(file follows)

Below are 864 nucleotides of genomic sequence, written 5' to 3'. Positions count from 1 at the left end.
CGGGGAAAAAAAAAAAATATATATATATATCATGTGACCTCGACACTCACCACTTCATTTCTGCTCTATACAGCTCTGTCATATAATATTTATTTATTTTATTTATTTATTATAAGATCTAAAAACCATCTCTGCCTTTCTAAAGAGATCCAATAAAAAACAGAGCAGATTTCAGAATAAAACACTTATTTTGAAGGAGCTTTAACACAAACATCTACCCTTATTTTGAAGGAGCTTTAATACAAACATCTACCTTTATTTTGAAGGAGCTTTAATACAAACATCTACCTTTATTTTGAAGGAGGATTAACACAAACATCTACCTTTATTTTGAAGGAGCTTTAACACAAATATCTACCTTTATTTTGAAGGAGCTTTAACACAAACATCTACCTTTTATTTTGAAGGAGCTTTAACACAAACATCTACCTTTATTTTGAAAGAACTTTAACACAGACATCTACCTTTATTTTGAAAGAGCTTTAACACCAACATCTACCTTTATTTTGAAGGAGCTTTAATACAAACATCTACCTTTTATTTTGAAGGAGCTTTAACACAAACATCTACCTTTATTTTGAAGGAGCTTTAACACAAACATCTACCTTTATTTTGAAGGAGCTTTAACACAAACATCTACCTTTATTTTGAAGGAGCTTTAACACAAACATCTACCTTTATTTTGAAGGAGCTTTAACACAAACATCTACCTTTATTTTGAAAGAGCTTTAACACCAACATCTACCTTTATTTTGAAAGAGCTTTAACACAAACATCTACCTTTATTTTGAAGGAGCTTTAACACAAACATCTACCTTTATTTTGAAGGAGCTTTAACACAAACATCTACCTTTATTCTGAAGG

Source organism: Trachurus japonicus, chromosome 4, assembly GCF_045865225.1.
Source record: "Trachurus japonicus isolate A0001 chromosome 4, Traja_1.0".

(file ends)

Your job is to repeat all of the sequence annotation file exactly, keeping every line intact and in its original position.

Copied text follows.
Below are 864 nucleotides of genomic sequence, written 5' to 3'. Positions count from 1 at the left end.
CGGGGAAAAAAAAAAAATATATATATATATCATGTGACCTCGACACTCACCACTTCATTTCTGCTCTATACAGCTCTGTCATATAATATTTATTTATTTTATTTATTTATTATAAGATCTAAAAACCATCTCTGCCTTTCTAAAGAGATCCAATAAAAAACAGAGCAGATTTCAGAATAAAACACTTATTTTGAAGGAGCTTTAACACAAACATCTACCCTTATTTTGAAGGAGCTTTAATACAAACATCTACCTTTATTTTGAAGGAGCTTTAATACAAACATCTACCTTTATTTTGAAGGAGGATTAACACAAACATCTACCTTTATTTTGAAGGAGCTTTAACACAAATATCTACCTTTATTTTGAAGGAGCTTTAACACAAACATCTACCTTTTATTTTGAAGGAGCTTTAACACAAACATCTACCTTTATTTTGAAAGAACTTTAACACAGACATCTACCTTTATTTTGAAAGAGCTTTAACACCAACATCTACCTTTATTTTGAAGGAGCTTTAATACAAACATCTACCTTTTATTTTGAAGGAGCTTTAACACAAACATCTACCTTTATTTTGAAGGAGCTTTAACACAAACATCTACCTTTATTTTGAAGGAGCTTTAACACAAACATCTACCTTTATTTTGAAGGAGCTTTAACACAAACATCTACCTTTATTTTGAAGGAGCTTTAACACAAACATCTACCTTTATTTTGAAAGAGCTTTAACACCAACATCTACCTTTATTTTGAAAGAGCTTTAACACAAACATCTACCTTTATTTTGAAGGAGCTTTAACACAAACATCTACCTTTATTTTGAAGGAGCTTTAACACAAACATCTACCTTTATTCTGAAGG

Source organism: Trachurus japonicus, chromosome 4, assembly GCF_045865225.1.
Source record: "Trachurus japonicus isolate A0001 chromosome 4, Traja_1.0".